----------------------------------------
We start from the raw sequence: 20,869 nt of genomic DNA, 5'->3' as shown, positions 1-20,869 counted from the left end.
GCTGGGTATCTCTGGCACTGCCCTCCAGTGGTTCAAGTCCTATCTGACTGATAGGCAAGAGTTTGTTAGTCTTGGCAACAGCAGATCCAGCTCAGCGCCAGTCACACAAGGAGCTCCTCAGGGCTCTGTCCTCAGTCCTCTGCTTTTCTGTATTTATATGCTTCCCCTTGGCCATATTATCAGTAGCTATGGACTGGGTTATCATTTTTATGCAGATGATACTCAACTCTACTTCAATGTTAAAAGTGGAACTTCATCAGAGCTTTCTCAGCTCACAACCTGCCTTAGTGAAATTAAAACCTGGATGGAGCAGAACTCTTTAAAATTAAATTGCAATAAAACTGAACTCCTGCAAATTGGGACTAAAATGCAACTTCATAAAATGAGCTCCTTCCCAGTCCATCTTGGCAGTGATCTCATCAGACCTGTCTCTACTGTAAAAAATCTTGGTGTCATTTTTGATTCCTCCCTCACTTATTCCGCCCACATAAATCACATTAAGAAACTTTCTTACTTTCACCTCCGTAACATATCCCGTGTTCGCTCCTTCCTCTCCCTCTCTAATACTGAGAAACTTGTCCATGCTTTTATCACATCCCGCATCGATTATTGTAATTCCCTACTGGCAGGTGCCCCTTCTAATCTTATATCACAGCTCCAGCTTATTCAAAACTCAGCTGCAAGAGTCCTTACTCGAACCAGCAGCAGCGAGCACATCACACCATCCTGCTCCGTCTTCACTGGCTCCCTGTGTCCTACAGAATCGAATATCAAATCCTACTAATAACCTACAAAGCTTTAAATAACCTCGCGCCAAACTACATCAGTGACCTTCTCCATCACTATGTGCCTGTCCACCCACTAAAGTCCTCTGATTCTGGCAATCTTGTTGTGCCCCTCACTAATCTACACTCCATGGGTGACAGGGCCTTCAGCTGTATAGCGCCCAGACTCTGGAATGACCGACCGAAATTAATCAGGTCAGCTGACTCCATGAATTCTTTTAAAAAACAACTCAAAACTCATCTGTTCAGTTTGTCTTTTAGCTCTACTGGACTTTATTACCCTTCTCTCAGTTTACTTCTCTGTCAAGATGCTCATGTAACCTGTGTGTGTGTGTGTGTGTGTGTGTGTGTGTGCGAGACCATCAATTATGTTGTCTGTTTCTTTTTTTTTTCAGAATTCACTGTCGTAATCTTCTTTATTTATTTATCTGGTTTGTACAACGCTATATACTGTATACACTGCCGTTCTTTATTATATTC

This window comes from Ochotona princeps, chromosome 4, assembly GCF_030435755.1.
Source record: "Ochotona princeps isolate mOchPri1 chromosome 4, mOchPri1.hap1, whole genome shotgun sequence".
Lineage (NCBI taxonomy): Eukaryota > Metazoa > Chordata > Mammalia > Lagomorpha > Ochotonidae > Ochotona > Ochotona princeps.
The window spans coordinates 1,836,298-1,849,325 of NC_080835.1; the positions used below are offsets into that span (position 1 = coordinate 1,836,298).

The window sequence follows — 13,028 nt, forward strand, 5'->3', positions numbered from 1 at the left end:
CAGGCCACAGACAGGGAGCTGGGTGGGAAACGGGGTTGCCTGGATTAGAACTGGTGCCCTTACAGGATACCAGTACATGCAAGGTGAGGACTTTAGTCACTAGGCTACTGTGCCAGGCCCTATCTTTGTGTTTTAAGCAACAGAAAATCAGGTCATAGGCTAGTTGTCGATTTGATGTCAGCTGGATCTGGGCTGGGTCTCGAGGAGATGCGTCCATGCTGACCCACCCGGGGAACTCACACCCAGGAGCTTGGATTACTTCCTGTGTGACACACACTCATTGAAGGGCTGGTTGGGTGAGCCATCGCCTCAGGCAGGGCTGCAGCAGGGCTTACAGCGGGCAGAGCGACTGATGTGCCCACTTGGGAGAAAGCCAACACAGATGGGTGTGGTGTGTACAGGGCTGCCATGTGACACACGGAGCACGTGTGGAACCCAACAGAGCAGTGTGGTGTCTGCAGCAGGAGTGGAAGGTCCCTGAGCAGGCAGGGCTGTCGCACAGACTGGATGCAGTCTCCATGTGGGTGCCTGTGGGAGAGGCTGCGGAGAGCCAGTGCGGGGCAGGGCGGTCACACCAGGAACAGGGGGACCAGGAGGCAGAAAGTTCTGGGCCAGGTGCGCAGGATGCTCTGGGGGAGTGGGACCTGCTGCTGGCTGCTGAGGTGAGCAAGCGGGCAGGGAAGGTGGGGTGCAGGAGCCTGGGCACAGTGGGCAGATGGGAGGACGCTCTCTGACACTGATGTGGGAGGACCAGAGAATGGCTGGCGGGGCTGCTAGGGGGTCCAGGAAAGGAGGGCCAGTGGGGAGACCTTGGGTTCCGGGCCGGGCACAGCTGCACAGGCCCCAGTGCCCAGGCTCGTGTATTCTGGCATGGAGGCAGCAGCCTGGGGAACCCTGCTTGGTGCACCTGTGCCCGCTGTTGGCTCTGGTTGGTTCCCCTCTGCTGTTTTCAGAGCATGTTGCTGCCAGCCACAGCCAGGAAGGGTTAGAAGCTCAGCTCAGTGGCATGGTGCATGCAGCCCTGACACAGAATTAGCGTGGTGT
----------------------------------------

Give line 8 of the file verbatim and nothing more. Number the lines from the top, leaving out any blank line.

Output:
CAGGCCACAGACAGGGAGCTGGGTGGGAAACGGGGTTGCCTGGATTAGAACTGGTGCCCTTACAGGATACCAGTACATGCAAGGTGAGGACTTTAGTCACTAGGCTACTGTGCCAGGCCCTATCTTTGTGTTTTAAGCAACAGAAAATCAGGTCATAGGCTAGTTGTCGATTTGATGTCAGCTGGATCTGGGCTGGGTCTCGAGGAGATGCGTCCATGCTGACCCACCCGGGGAACTCACACCCAGGAGCTTGGATTACTTCCTGTGTGACACACACTCATTGAAGGGCTGGTTGGGTGAGCCATCGCCTCAGGCAGGGCTGCAGCAGGGCTTACAGCGGGCAGAGCGACTGATGTGCCCACTTGGGAGAAAGCCAACACAGATGGGTGTGGTGTGTACAGGGCTGCCATGTGACACACGGAGCACGTGTGGAACCCAACAGAGCAGTGTGGTGTCTGCAGCAGGAGTGGAAGGTCCCTGAGCAGGCAGGGCTGTCGCACAGACTGGATGCAGTCTCCATGTGGGTGCCTGTGGGAGAGGCTGCGGAGAGCCAGTGCGGGGCAGGGCGGTCACACCAGGAACAGGGGGACCAGGAGGCAGAAAGTTCTGGGCCAGGTGCGCAGGATGCTCTGGGGGAGTGGGACCTGCTGCTGGCTGCTGAGGTGAGCAAGCGGGCAGGGAAGGTGGGGTGCAGGAGCCTGGGCACAGTGGGCAGATGGGAGGACGCTCTCTGACACTGATGTGGGAGGACCAGAGAATGGCTGGCGGGGCTGCTAGGGGGTCCAGGAAAGGAGGGCCAGTGGGGAGACCTTGGGTTCCGGGCCGGGCACAGCTGCACAGGCCCCAGTGCCCAGGCTCGTGTATTCTGGCATGGAGGCAGCAGCCTGGGGAACCCTGCTTGGTGCACCTGTGCCCGCTGTTGGCTCTGGTTGGTTCCCCTCTGCTGTTTTCAGAGCATGTTGCTGCCAGCCACAGCCAGGAAGGGTTAGAAGCTCAGCTCAGTGGCATGGTGCATGCAGCCCTGACACAGAATTAGCGTGGTGT